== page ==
Cooper Tire ends buyout agreement with Apollo
FINDLAY, Ohio (AP) — Cooper Tire & Rubber Co. is calling off its proposed $2.2 billion buyout by India's Apollo Tyres, a deal that would have created the world's seventh largest tire company.
The Findlay, Ohio, company said Monday that financing is no longer available and that it believes Apollo breached the terms of the agreement.
Apollo representatives did not immediately respond to a request for comment from The Associated Press.
The boards of both companies and Cooper shareholders had approved the buyout, but negotiations with the union representing Cooper employees became a sticking point.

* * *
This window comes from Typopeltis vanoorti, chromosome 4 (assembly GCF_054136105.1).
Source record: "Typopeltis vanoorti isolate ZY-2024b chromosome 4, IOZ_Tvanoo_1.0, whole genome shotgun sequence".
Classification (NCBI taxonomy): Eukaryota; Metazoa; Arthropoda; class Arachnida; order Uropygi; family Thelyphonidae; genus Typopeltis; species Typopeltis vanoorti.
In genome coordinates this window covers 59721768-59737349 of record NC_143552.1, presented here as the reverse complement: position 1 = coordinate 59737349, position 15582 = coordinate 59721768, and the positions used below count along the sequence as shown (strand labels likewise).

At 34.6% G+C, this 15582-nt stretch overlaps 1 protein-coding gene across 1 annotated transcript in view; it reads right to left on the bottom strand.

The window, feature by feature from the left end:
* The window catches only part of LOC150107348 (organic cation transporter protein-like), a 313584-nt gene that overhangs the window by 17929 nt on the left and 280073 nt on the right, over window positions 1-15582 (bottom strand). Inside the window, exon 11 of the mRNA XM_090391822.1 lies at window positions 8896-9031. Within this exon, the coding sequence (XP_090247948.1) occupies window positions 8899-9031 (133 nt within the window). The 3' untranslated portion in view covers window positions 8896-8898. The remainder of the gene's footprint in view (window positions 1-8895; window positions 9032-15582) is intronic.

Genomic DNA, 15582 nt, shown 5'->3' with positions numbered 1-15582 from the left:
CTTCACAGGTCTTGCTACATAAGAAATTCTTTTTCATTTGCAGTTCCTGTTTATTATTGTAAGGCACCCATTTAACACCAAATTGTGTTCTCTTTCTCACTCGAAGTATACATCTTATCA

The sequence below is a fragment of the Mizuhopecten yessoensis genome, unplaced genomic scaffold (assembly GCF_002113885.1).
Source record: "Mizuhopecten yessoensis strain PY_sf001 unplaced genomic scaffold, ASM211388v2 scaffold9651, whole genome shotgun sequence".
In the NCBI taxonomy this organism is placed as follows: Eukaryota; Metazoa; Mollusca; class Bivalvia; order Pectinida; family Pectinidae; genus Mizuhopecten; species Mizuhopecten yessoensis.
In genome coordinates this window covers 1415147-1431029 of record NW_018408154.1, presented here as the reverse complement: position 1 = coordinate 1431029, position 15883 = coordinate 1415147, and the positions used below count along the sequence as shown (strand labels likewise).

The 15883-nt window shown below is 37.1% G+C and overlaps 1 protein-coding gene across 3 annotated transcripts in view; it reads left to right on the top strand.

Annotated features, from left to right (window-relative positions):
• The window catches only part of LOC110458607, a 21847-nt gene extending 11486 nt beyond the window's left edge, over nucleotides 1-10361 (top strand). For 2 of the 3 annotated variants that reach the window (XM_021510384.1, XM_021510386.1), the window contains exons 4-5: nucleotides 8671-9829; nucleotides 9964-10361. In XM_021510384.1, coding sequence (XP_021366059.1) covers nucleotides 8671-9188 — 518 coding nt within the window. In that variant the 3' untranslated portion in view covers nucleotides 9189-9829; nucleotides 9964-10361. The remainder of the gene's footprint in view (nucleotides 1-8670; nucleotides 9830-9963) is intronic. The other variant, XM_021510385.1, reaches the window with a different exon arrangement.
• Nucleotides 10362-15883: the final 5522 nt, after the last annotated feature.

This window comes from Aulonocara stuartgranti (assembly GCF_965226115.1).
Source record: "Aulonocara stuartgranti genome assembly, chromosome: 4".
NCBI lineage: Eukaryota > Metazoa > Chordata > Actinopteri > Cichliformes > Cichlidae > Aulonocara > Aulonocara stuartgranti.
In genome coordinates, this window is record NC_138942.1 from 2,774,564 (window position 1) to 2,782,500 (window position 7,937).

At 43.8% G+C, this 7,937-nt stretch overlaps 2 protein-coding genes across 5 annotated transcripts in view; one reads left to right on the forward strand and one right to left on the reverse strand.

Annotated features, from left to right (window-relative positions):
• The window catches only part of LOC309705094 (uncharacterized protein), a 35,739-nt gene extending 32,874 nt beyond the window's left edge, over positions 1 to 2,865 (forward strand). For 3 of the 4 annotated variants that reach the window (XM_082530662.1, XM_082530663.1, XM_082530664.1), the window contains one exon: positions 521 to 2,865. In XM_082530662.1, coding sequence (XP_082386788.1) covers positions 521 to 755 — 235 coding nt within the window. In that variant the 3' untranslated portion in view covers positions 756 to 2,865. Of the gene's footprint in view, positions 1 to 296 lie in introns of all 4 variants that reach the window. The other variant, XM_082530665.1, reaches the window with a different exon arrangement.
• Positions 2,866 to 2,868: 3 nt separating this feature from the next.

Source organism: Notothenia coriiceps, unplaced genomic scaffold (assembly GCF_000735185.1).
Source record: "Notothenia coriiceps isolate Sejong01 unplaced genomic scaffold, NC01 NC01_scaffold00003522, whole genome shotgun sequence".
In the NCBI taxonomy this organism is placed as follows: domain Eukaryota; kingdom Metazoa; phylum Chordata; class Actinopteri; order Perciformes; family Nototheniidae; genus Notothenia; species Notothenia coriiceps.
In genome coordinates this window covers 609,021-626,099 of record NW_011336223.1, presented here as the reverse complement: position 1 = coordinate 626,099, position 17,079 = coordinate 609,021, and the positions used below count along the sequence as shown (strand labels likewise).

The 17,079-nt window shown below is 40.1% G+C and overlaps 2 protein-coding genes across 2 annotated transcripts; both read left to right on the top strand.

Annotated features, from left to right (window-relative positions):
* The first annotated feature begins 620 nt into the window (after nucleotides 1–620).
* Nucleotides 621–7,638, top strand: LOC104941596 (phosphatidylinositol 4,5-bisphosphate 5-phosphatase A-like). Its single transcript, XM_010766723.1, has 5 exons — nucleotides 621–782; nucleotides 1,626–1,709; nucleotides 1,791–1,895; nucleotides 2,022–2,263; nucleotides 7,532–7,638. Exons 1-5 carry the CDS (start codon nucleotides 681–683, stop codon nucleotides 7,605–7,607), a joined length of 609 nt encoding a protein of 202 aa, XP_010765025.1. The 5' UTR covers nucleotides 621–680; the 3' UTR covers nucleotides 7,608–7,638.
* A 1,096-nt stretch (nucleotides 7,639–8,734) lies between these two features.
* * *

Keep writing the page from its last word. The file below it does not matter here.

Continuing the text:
Apollo sought a better price because of labor issues.
Cooper asserted that Apollo was delaying reaching an agreement with the union, and the U.S. company asked a Delaware court to compel Apollo to close the deal.
But the court concluded last month that Apollo did not breach its obligation to quickly reach a pact with the United Steelworkers union. An arbitrator ruled that Cooper and Apollo must create new agreements with the union.
Cooper did not further elaborate Monday on how it believes on how Apollo ignored terms of the deal. Cooper did not immediately respond to a request seeking comment.
The company did say that it's clear the deal signed in June will not close.
"The right thing for Cooper now is to focus on continuing to build our business," Chairman and CEO Roy Armes said in a statement from the company.
Shares of Cooper fell 6.6 percent, or $1.51, to $21.45 before markets opened Monday.